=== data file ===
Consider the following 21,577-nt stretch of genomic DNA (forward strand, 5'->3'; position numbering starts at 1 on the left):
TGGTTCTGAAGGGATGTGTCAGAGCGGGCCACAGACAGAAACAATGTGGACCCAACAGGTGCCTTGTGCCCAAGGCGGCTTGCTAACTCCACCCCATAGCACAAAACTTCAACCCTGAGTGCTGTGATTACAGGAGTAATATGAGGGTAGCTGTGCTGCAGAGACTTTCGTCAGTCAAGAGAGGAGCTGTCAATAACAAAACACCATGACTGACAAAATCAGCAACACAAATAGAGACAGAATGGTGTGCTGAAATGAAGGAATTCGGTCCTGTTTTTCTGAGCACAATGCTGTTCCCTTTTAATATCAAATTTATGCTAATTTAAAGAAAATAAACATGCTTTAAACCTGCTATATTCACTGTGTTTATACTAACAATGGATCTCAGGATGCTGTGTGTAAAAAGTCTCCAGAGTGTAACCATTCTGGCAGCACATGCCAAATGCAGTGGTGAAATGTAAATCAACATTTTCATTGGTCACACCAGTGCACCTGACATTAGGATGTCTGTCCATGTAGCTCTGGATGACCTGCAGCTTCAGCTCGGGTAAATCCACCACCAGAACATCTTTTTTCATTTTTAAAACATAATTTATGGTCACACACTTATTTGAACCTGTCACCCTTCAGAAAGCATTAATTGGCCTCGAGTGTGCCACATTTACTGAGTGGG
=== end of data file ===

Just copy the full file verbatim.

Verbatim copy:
Consider the following 21,577-nt stretch of genomic DNA (forward strand, 5'->3'; position numbering starts at 1 on the left):
TGGTTCTGAAGGGATGTGTCAGAGCGGGCCACAGACAGAAACAATGTGGACCCAACAGGTGCCTTGTGCCCAAGGCGGCTTGCTAACTCCACCCCATAGCACAAAACTTCAACCCTGAGTGCTGTGATTACAGGAGTAATATGAGGGTAGCTGTGCTGCAGAGACTTTCGTCAGTCAAGAGAGGAGCTGTCAATAACAAAACACCATGACTGACAAAATCAGCAACACAAATAGAGACAGAATGGTGTGCTGAAATGAAGGAATTCGGTCCTGTTTTTCTGAGCACAATGCTGTTCCCTTTTAATATCAAATTTATGCTAATTTAAAGAAAATAAACATGCTTTAAACCTGCTATATTCACTGTGTTTATACTAACAATGGATCTCAGGATGCTGTGTGTAAAAAGTCTCCAGAGTGTAACCATTCTGGCAGCACATGCCAAATGCAGTGGTGAAATGTAAATCAACATTTTCATTGGTCACACCAGTGCACCTGACATTAGGATGTCTGTCCATGTAGCTCTGGATGACCTGCAGCTTCAGCTCGGGTAAATCCACCACCAGAACATCTTTTTTCATTTTTAAAACATAATTTATGGTCACACACTTATTTGAACCTGTCACCCTTCAGAAAGCATTAATTGGCCTCGAGTGTGCCACATTTACTGAGTGGG